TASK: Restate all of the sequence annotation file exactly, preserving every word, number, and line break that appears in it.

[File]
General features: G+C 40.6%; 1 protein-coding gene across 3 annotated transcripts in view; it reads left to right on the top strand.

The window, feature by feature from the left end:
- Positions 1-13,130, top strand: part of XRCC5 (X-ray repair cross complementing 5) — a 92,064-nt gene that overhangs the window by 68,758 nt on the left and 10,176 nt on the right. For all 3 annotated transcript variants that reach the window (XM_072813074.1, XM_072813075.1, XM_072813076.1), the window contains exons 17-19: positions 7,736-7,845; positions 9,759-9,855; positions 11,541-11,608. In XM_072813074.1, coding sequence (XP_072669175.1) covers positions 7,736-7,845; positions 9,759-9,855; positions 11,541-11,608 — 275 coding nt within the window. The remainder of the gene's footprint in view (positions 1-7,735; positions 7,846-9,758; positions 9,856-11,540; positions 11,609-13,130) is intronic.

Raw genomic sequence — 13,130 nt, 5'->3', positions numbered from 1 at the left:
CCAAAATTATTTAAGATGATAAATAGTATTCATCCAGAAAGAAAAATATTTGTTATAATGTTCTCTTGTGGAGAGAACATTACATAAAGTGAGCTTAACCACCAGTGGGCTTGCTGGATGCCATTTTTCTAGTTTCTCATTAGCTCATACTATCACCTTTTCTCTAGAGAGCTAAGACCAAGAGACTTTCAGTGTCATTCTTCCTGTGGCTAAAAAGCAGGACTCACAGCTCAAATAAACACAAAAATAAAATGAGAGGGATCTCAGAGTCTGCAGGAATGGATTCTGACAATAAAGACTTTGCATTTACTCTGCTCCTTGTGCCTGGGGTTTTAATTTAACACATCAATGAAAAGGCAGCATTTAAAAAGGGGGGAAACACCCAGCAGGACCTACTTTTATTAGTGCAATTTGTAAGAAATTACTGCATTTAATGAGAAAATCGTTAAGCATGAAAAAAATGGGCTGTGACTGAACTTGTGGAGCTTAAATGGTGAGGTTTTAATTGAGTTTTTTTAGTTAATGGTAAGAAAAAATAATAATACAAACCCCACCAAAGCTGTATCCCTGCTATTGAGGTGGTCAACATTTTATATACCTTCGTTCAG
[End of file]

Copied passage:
General features: G+C 40.6%; 1 protein-coding gene across 3 annotated transcripts in view; it reads left to right on the top strand.

The window, feature by feature from the left end:
- Positions 1-13,130, top strand: part of XRCC5 (X-ray repair cross complementing 5) — a 92,064-nt gene that overhangs the window by 68,758 nt on the left and 10,176 nt on the right. For all 3 annotated transcript variants that reach the window (XM_072813074.1, XM_072813075.1, XM_072813076.1), the window contains exons 17-19: positions 7,736-7,845; positions 9,759-9,855; positions 11,541-11,608. In XM_072813074.1, coding sequence (XP_072669175.1) covers positions 7,736-7,845; positions 9,759-9,855; positions 11,541-11,608 — 275 coding nt within the window. The remainder of the gene's footprint in view (positions 1-7,735; positions 7,846-9,758; positions 9,856-11,540; positions 11,609-13,130) is intronic.

Raw genomic sequence — 13,130 nt, 5'->3', positions numbered from 1 at the left:
CCAAAATTATTTAAGATGATAAATAGTATTCATCCAGAAAGAAAAATATTTGTTATAATGTTCTCTTGTGGAGAGAACATTACATAAAGTGAGCTTAACCACCAGTGGGCTTGCTGGATGCCATTTTTCTAGTTTCTCATTAGCTCATACTATCACCTTTTCTCTAGAGAGCTAAGACCAAGAGACTTTCAGTGTCATTCTTCCTGTGGCTAAAAAGCAGGACTCACAGCTCAAATAAACACAAAAATAAAATGAGAGGGATCTCAGAGTCTGCAGGAATGGATTCTGACAATAAAGACTTTGCATTTACTCTGCTCCTTGTGCCTGGGGTTTTAATTTAACACATCAATGAAAAGGCAGCATTTAAAAAGGGGGGAAACACCCAGCAGGACCTACTTTTATTAGTGCAATTTGTAAGAAATTACTGCATTTAATGAGAAAATCGTTAAGCATGAAAAAAATGGGCTGTGACTGAACTTGTGGAGCTTAAATGGTGAGGTTTTAATTGAGTTTTTTTAGTTAATGGTAAGAAAAAATAATAATACAAACCCCACCAAAGCTGTATCCCTGCTATTGAGGTGGTCAACATTTTATATACCTTCGTTCAG